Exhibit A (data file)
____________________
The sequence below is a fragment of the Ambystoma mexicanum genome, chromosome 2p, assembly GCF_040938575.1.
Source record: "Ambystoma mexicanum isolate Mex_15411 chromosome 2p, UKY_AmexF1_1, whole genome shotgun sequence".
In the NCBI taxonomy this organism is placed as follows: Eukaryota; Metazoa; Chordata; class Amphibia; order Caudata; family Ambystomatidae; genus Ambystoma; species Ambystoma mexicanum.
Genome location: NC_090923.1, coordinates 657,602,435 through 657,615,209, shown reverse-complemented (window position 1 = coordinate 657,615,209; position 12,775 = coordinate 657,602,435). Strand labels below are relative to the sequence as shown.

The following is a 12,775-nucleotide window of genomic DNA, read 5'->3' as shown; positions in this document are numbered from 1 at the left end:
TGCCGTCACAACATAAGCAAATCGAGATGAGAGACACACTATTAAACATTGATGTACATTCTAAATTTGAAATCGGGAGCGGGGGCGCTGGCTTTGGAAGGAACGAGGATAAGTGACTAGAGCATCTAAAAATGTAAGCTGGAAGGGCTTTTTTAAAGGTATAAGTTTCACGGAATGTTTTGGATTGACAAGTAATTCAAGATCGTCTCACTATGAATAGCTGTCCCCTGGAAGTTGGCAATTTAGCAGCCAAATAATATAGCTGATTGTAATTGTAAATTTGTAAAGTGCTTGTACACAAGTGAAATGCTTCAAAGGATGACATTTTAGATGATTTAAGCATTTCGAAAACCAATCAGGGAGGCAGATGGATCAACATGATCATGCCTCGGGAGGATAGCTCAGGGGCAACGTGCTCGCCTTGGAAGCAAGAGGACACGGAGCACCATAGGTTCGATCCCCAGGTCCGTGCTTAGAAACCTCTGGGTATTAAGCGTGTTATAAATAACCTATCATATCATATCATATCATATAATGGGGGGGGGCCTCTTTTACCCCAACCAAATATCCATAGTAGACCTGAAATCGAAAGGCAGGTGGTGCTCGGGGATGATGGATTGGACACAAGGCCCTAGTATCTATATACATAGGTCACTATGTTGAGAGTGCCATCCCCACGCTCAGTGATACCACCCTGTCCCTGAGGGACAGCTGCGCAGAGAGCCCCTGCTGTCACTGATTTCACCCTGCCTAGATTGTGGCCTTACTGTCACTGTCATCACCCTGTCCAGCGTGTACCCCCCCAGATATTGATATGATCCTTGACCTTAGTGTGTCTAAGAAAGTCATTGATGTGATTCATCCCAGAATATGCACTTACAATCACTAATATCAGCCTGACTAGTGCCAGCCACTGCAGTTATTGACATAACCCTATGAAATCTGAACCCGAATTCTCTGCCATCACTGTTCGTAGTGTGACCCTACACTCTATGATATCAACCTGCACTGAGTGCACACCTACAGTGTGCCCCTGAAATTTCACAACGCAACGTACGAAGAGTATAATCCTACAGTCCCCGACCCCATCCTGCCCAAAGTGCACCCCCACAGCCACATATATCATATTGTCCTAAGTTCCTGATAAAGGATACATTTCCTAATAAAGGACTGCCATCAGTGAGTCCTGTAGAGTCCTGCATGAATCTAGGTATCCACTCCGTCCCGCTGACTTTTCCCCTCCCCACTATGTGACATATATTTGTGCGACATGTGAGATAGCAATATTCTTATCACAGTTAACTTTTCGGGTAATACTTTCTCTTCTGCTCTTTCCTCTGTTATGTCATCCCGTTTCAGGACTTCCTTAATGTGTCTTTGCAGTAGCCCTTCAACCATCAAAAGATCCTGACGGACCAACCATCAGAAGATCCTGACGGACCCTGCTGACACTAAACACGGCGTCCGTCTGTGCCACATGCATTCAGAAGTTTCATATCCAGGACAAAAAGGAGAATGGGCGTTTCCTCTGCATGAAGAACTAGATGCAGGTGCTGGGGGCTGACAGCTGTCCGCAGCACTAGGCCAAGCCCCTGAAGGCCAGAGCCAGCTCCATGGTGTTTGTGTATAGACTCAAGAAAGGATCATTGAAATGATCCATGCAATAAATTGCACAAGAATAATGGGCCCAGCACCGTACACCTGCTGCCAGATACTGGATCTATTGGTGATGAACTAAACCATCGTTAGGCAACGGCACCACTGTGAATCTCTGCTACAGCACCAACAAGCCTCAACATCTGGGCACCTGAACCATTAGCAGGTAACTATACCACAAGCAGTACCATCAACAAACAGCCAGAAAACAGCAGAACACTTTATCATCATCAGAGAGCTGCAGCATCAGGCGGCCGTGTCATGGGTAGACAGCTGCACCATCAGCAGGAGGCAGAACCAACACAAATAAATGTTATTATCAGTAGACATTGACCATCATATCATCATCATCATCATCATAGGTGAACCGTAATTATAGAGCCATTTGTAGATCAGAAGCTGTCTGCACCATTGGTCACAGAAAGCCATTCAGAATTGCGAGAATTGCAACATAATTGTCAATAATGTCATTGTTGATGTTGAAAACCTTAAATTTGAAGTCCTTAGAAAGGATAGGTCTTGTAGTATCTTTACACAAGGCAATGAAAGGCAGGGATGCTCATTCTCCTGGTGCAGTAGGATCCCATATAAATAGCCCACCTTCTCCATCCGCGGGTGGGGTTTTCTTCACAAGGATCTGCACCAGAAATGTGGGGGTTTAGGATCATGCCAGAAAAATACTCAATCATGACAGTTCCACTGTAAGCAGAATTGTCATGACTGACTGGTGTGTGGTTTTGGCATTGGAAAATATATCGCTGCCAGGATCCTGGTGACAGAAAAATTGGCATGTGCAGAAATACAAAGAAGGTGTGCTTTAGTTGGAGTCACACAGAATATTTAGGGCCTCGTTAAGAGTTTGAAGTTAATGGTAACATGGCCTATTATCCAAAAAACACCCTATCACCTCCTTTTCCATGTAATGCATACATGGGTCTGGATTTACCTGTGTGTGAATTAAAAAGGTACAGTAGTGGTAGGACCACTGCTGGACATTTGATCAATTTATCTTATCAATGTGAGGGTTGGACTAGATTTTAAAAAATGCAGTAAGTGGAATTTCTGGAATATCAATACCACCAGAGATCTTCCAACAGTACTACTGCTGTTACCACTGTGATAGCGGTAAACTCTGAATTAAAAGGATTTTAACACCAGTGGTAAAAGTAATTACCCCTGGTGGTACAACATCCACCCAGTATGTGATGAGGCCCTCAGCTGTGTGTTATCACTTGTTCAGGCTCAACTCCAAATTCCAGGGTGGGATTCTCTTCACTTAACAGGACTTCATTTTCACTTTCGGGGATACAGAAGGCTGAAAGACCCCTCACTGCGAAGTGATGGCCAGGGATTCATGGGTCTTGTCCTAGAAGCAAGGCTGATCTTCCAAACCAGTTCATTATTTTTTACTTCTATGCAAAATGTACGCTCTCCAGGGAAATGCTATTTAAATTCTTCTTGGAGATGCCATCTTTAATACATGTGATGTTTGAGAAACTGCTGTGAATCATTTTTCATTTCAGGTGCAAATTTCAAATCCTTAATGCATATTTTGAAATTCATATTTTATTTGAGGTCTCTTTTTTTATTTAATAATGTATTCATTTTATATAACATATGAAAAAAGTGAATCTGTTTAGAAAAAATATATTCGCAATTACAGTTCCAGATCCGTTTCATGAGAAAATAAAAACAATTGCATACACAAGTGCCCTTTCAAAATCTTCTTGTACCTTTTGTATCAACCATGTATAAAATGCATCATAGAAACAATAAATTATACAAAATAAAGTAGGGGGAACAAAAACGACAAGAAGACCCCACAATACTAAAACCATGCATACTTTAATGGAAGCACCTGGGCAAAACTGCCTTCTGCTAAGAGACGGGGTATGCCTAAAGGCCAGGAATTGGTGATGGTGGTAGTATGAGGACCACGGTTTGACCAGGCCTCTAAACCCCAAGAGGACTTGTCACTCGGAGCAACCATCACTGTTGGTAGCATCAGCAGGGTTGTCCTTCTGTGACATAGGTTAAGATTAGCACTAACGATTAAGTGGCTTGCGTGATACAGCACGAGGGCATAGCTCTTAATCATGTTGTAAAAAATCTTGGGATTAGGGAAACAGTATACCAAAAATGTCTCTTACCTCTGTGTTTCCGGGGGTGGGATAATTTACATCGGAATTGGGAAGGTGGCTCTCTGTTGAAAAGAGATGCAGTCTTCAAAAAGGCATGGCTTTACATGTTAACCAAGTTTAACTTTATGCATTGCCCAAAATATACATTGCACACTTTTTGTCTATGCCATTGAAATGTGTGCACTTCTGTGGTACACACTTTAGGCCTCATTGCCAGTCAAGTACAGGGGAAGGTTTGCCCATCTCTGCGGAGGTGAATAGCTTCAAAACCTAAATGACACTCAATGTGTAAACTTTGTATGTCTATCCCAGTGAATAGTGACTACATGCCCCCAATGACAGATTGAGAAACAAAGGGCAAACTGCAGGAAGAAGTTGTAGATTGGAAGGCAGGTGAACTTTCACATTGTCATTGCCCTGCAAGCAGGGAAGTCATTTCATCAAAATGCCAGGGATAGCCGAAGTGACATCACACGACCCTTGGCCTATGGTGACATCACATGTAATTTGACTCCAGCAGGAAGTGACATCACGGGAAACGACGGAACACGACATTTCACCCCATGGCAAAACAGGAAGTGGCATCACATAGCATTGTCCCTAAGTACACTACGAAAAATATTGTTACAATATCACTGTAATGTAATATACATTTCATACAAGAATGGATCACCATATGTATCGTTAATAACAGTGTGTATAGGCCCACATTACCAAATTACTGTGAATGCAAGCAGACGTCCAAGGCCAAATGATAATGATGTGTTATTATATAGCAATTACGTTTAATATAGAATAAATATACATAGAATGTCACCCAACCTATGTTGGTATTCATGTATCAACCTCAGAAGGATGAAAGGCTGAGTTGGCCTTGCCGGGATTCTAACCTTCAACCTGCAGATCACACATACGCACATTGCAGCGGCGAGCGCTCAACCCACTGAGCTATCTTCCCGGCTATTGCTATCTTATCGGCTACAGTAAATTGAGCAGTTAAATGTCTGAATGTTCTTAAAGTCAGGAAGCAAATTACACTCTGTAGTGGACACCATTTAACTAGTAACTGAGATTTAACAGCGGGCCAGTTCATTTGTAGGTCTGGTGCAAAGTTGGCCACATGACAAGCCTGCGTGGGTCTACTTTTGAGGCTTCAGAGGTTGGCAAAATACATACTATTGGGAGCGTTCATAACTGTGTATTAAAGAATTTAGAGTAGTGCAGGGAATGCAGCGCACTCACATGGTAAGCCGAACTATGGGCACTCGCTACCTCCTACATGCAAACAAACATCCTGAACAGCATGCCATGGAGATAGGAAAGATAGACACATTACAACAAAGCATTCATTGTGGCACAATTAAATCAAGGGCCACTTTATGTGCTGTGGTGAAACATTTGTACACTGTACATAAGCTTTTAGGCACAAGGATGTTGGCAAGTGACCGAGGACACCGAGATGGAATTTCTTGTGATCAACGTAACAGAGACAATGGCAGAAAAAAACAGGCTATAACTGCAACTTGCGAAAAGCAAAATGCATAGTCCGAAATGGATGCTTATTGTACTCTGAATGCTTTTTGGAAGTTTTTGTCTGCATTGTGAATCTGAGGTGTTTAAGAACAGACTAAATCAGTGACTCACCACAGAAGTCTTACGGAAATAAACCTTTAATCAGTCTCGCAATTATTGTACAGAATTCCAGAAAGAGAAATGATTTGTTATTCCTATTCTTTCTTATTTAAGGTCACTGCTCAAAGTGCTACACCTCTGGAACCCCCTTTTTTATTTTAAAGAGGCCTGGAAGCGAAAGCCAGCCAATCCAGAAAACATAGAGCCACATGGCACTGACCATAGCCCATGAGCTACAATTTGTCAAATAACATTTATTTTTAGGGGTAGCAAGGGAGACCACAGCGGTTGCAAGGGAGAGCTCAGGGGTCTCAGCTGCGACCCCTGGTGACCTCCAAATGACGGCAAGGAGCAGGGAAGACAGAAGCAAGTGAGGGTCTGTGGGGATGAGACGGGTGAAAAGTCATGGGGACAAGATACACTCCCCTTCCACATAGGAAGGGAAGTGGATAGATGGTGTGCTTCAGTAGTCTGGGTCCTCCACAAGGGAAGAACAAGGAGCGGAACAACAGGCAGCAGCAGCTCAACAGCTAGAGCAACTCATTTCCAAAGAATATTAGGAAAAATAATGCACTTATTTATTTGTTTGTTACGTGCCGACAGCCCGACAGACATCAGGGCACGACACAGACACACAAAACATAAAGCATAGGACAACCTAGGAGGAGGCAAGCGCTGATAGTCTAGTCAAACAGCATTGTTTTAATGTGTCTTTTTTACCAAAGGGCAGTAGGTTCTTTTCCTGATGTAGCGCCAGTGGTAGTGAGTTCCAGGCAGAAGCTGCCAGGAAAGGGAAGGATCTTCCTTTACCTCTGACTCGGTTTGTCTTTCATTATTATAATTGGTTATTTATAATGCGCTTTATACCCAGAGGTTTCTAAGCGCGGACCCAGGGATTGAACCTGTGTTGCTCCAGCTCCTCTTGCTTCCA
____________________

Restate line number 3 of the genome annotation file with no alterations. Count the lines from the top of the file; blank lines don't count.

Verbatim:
In the NCBI taxonomy this organism is placed as follows: Eukaryota; Metazoa; Chordata; class Amphibia; order Caudata; family Ambystomatidae; genus Ambystoma; species Ambystoma mexicanum.